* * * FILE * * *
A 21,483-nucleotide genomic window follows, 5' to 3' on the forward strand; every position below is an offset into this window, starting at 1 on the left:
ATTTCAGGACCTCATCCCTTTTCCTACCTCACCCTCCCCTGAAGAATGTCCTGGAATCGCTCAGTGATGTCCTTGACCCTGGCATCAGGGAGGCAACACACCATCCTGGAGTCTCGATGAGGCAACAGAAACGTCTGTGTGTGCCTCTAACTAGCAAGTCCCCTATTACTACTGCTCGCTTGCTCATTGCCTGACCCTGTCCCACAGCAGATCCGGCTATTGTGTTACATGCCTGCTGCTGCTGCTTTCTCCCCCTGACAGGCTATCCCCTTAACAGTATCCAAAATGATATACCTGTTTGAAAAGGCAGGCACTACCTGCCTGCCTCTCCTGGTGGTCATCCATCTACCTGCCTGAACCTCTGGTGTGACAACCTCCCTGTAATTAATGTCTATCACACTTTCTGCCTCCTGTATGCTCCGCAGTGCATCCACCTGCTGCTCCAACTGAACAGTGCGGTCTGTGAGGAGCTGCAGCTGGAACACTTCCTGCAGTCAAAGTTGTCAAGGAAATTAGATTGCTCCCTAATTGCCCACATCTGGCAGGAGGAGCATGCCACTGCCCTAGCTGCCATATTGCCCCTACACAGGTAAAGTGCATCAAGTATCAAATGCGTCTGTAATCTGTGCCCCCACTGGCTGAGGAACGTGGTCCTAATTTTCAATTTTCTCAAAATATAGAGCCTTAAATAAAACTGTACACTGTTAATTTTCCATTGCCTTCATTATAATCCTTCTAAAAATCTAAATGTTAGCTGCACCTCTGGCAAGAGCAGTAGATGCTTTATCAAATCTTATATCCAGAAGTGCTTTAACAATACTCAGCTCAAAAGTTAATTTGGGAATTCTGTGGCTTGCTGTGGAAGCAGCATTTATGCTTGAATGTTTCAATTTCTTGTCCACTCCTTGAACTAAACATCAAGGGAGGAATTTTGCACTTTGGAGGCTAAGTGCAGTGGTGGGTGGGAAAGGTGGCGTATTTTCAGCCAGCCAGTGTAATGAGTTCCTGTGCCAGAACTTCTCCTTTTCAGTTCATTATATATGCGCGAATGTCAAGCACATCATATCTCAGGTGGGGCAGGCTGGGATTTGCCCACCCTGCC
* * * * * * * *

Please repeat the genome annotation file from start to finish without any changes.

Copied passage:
A 21,483-nucleotide genomic window follows, 5' to 3' on the forward strand; every position below is an offset into this window, starting at 1 on the left:
ATTTCAGGACCTCATCCCTTTTCCTACCTCACCCTCCCCTGAAGAATGTCCTGGAATCGCTCAGTGATGTCCTTGACCCTGGCATCAGGGAGGCAACACACCATCCTGGAGTCTCGATGAGGCAACAGAAACGTCTGTGTGTGCCTCTAACTAGCAAGTCCCCTATTACTACTGCTCGCTTGCTCATTGCCTGACCCTGTCCCACAGCAGATCCGGCTATTGTGTTACATGCCTGCTGCTGCTGCTTTCTCCCCCTGACAGGCTATCCCCTTAACAGTATCCAAAATGATATACCTGTTTGAAAAGGCAGGCACTACCTGCCTGCCTCTCCTGGTGGTCATCCATCTACCTGCCTGAACCTCTGGTGTGACAACCTCCCTGTAATTAATGTCTATCACACTTTCTGCCTCCTGTATGCTCCGCAGTGCATCCACCTGCTGCTCCAACTGAACAGTGCGGTCTGTGAGGAGCTGCAGCTGGAACACTTCCTGCAGTCAAAGTTGTCAAGGAAATTAGATTGCTCCCTAATTGCCCACATCTGGCAGGAGGAGCATGCCACTGCCCTAGCTGCCATATTGCCCCTACACAGGTAAAGTGCATCAAGTATCAAATGCGTCTGTAATCTGTGCCCCCACTGGCTGAGGAACGTGGTCCTAATTTTCAATTTTCTCAAAATATAGAGCCTTAAATAAAACTGTACACTGTTAATTTTCCATTGCCTTCATTATAATCCTTCTAAAAATCTAAATGTTAGCTGCACCTCTGGCAAGAGCAGTAGATGCTTTATCAAATCTTATATCCAGAAGTGCTTTAACAATACTCAGCTCAAAAGTTAATTTGGGAATTCTGTGGCTTGCTGTGGAAGCAGCATTTATGCTTGAATGTTTCAATTTCTTGTCCACTCCTTGAACTAAACATCAAGGGAGGAATTTTGCACTTTGGAGGCTAAGTGCAGTGGTGGGTGGGAAAGGTGGCGTATTTTCAGCCAGCCAGTGTAATGAGTTCCTGTGCCAGAACTTCTCCTTTTCAGTTCATTATATATGCGCGAATGTCAAGCACATCATATCTCAGGTGGGGCAGGCTGGGATTTGCCCACCCTGCC